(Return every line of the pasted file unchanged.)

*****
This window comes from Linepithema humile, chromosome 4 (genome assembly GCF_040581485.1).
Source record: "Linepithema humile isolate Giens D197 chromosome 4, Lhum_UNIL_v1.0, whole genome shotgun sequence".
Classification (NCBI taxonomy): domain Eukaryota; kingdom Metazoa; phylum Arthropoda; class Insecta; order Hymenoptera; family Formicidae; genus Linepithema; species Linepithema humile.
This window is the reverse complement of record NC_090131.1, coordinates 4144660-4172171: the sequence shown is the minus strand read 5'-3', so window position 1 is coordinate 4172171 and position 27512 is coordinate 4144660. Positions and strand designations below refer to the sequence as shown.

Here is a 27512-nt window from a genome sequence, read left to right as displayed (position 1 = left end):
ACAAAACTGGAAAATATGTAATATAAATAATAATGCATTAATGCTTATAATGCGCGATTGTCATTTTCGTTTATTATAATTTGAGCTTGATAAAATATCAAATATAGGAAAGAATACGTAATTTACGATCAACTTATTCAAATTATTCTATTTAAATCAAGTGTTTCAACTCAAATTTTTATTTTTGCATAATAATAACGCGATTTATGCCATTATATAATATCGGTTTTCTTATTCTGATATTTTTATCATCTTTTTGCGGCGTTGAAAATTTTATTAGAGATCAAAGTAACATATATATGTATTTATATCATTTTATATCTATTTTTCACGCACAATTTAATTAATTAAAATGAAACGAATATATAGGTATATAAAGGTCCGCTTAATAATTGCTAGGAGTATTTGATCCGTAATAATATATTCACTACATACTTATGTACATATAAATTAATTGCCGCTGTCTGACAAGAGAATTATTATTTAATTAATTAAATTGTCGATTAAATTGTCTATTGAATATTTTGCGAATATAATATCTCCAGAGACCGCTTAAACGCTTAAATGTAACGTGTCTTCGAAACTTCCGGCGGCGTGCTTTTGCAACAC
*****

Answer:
This window comes from Linepithema humile, chromosome 4 (genome assembly GCF_040581485.1).
Source record: "Linepithema humile isolate Giens D197 chromosome 4, Lhum_UNIL_v1.0, whole genome shotgun sequence".
Classification (NCBI taxonomy): domain Eukaryota; kingdom Metazoa; phylum Arthropoda; class Insecta; order Hymenoptera; family Formicidae; genus Linepithema; species Linepithema humile.
This window is the reverse complement of record NC_090131.1, coordinates 4144660-4172171: the sequence shown is the minus strand read 5'-3', so window position 1 is coordinate 4172171 and position 27512 is coordinate 4144660. Positions and strand designations below refer to the sequence as shown.

Here is a 27512-nt window from a genome sequence, read left to right as displayed (position 1 = left end):
ACAAAACTGGAAAATATGTAATATAAATAATAATGCATTAATGCTTATAATGCGCGATTGTCATTTTCGTTTATTATAATTTGAGCTTGATAAAATATCAAATATAGGAAAGAATACGTAATTTACGATCAACTTATTCAAATTATTCTATTTAAATCAAGTGTTTCAACTCAAATTTTTATTTTTGCATAATAATAACGCGATTTATGCCATTATATAATATCGGTTTTCTTATTCTGATATTTTTATCATCTTTTTGCGGCGTTGAAAATTTTATTAGAGATCAAAGTAACATATATATGTATTTATATCATTTTATATCTATTTTTCACGCACAATTTAATTAATTAAAATGAAACGAATATATAGGTATATAAAGGTCCGCTTAATAATTGCTAGGAGTATTTGATCCGTAATAATATATTCACTACATACTTATGTACATATAAATTAATTGCCGCTGTCTGACAAGAGAATTATTATTTAATTAATTAAATTGTCGATTAAATTGTCTATTGAATATTTTGCGAATATAATATCTCCAGAGACCGCTTAAACGCTTAAATGTAACGTGTCTTCGAAACTTCCGGCGGCGTGCTTTTGCAACAC